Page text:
I might just mention who the athletes on our roster are for those who may not be familiar. On the PGA Tour Champions, we have Freddy Couples. We added Notah Begay this year as he embarked on the senior tour. On the PGA Tour, we have Daniel Berger, J.T. Poston and Will Zalatoris, and we recently added Sahith Theegala. On the LPGA, we have a very robust roster: Jaye Marie Green, Marina Alex, Megan Khang, Brittany Altamore, Brooke Henderson, Lexi Thompson and Nelly Korda.  

We also have a relationship with the National Women’s Soccer League and a pay-equity effort around that sport. Sydney Leroux and Christen Press are both ambassadors of the company. We also have on the roster Ash Barty, who at one time was ranked number one in women’s tennis, and former Navy Seal injured in Afghanistan Dan Cnossen is our adaptive athlete representative. 

Jim: You mentioned social media earlier. Is there anything in particular you ask of your ambassadors? Yours is a B2B product, not something they are using day to day, so how does social media work for UKG? 

Pete: Since the days of Kronos, we have a regular interaction scheduled every couple of weeks with the social team and there have been some success stories. The employee engagement piece to this is meaningful. There have been some one-offs that don’t meet the public eye, where the players support various things. On a higher profile, we’ve had the pros get involved with International Women’s Day. We have integrated them into philanthropic efforts. We have also had client engagement through social. 

Steve: We’ve leveraged the relationships in many different ways. From a social media standpoint, it can be as simple as an athlete giving a shout out on the company’s anniversary to their followers and saying how much they value the relationship. We have had athletes record brief videos that we have used with customers and prospects in sales situations. About a year ago we did a putt for charity, where each week one of our LPGA players was challenged with making a series of putts from various distances and then they would hand off to one of their UKG teammates.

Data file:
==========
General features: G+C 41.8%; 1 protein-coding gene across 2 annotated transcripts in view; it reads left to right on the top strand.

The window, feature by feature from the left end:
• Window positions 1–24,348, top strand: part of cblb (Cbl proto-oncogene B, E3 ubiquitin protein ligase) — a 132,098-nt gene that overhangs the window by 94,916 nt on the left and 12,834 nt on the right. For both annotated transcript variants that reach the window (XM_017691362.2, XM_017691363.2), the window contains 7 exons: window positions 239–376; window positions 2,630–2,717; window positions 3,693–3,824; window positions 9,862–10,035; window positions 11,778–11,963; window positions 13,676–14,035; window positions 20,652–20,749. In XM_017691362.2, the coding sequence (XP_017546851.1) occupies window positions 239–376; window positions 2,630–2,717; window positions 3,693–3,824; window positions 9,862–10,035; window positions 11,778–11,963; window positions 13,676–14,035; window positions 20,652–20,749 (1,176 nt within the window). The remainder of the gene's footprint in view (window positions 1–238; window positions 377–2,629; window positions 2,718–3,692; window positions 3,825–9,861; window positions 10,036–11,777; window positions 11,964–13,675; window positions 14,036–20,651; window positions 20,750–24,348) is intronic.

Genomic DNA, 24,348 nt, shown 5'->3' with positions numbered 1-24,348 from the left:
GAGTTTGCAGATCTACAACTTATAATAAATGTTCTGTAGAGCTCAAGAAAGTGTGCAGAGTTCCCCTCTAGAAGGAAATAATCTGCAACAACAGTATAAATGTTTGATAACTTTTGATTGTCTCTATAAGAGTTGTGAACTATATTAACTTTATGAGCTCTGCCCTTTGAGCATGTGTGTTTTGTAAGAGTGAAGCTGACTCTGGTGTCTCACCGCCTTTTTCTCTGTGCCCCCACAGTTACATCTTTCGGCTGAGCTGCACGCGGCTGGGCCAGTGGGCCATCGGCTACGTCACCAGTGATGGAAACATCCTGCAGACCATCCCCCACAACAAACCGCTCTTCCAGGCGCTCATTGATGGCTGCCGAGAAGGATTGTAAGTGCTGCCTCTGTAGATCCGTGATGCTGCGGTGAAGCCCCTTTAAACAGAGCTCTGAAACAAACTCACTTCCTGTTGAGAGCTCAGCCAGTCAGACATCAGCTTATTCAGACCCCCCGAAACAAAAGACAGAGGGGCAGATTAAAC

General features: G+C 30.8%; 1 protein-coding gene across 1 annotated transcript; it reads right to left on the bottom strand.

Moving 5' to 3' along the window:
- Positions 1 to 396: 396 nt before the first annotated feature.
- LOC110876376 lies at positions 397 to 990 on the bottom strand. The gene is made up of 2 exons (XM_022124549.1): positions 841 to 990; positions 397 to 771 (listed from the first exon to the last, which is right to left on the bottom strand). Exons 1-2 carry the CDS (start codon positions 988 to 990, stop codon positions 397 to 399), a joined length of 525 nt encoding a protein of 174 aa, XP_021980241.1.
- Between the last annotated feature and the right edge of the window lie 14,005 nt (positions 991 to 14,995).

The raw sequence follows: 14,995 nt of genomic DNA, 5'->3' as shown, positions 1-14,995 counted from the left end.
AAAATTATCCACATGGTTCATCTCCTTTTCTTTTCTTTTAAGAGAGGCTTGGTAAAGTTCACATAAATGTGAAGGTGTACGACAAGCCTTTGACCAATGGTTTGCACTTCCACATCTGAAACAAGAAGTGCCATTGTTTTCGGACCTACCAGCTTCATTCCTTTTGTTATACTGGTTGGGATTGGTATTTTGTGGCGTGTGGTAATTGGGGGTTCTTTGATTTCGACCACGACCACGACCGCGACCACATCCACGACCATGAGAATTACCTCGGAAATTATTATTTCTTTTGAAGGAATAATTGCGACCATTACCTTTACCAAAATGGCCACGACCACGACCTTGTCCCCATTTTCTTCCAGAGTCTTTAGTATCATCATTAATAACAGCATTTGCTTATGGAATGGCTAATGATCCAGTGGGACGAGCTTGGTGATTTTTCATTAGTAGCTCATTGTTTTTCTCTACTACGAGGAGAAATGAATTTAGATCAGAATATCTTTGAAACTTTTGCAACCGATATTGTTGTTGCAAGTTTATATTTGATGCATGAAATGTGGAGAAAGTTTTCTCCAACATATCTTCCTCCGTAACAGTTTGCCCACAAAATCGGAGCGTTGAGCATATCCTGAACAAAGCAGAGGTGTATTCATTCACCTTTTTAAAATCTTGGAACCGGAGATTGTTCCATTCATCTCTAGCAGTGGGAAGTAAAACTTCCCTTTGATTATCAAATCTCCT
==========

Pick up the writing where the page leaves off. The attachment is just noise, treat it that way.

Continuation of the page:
Pete: And we try not to jam them all into the same box. Not every ambassador has to participate in every program. We try to be thoughtful and figure out why it makes sense to integrate certain members of the overall team. 

Jim: I’d also be interested to know how you respond when something unexpected happens, such as when one of your ambassadors, Ash Barty, makes the decision to retire at 25, ranked number one and coming off a Grand Slam victory. That obviously changes some plans you must have had, so how did you pivot? 

Steve: Ash is a fantastic ambassador for UKG. We very much value our relationship with her. It did come as a surprise when she made that decision. We decided to redirect the activities we do with her since she’s not competing on a global stage anymore. We don’t get the brand exposure we would be getting in the final or semi-final of a major, but that doesn’t mean that she can’t be of great value to us, particularly in country in Australia, where she’s a national treasure.  

So we rewrote the contract and redirected her activities but kept the relationship in place and count her among our ambassadors. 

Jim: Steve, where would you like to see your sponsorship program go from here and what would that require from either your current or future partners? Pete, chime in here too! 

Steve: We are very strategic in our roster additions. We have a very strong set of diversity goals, and as we think about expanding, or even contracting, the roster, that’s at the top of the list in terms of what we want to accomplish.  

We always have to be cost conscious. We don’t have an unlimited budget, so we want to be very judicious in the way that we are making investments. We want to make sure that our ambassadors continue to represent the values that we want our brand to stand for.